Eastern Copperhead photo by John White/Virginia Herpetological Society

The only venomous snake you’re likely to encounter in the Arlington area is the copperhead. This snake is one of the most widespread snake species in Virginia and can be found throughout the state in forests and upland rocky areas, alongside streams, in rock walls and wood stacks, and other locations.  

The best way to identify a copperhead is by the dark bands across its back that look like two Hershey kisses touching, or an hourglass. They also have vertical pupils (if you happen to be that close to one to see) and a triangular head. Baby copperheads have a yellowish tail, but this goes away as they mature. A common perception is that baby copperheads are more venomous than adult copperheads, but they are not, according to Dr. Arianna Kuhn, Assistant Curator of Herpetology at the Virginia Museum of Natural History.  

In fact, snakes typically only use their venom when they are targeting a food source, she said during a recent webinar on Virginia’s snakes. It’s in their best interest to warn something away or slither off rather than to engage. “There are more opportunities (for the snake) to become injured if it interacts or engages with the prey or predator,” Kuhn said.  

If you want to protect yourself from copperheads and discourage them from your yard, the Virginia Herpetological Society has some suggestions: Keep vegetation trimmed, move piles of brush and leaves away from walkways and play areas, remove spilled bird seed that attracts rodents (a favorite food of copperheads), and wear heavy gloves if you are working with stacks of firewood.

Another good idea to avoid any snake, especially if you’re working in garden beds or hiking in vegetative areas, is to shuffle your feet so you don’t accidentally step on a snake. They will generally want to get out of your way rather than interact with you.   See more about safety around copperheads at the VHS website.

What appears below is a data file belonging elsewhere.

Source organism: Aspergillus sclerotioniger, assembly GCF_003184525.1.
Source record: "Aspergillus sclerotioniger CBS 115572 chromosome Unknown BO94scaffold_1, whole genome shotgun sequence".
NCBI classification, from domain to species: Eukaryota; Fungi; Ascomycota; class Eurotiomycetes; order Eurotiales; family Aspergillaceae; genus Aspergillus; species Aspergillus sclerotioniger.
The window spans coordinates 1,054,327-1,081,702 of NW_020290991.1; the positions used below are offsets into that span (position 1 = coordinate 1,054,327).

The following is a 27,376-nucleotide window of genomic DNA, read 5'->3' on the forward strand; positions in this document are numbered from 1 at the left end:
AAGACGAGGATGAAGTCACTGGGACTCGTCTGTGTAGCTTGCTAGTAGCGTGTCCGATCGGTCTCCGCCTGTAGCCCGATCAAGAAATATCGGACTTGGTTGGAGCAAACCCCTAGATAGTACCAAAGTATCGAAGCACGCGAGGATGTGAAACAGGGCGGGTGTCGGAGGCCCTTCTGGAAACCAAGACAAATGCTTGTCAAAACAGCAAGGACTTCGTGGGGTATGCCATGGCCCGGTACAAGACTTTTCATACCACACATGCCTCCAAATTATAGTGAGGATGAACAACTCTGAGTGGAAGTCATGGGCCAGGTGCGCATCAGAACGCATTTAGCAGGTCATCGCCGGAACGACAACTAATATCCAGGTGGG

Northern Cottonmouth (Agkistrodon piscivorus)
Northern Cottonmouth photo by John White/Virginia Herpetological Society

You’re not likely to encounter a venomous cottonmouth unless you live in the southeastern part of Virginia. However, they are often confused for harmless Northern Water Snakes (Nerodia sipedon sipedon) that are frequently found in the rivers and streams of Northern Virginia, and throughout the state.  

Cottonmouths are semiaquatic, found in swamps, marshes, streams and rivers, and like to bask on the shoreline close to wet areas. They are sometimes referred to as Water Moccasins.  Generally, cottonmouths are scared of people, Kuhn said, and it’s hard to get close to one, even to snap a picture. If you happen to irritate one, though, you might see it tilt its head back and open its mouth wide to scare you off. This is a behavior a water snake would never do, she said.

Timber Rattlesnake (Crotalus horridus)
Photo of Timber Rattlesnake by John White/Virginia Herpetological Society

The third venomous species in Virginia is the Timber Rattlesnake, which is endangered. They are found in southeastern Virginia, and also in the mountainous part of the state, but their range is fragmented, and their habitat is shrinking, Kuhn said. They prefer upland forests with ledges facing south in the spring and fall, and open woods and grass fields in the summertime.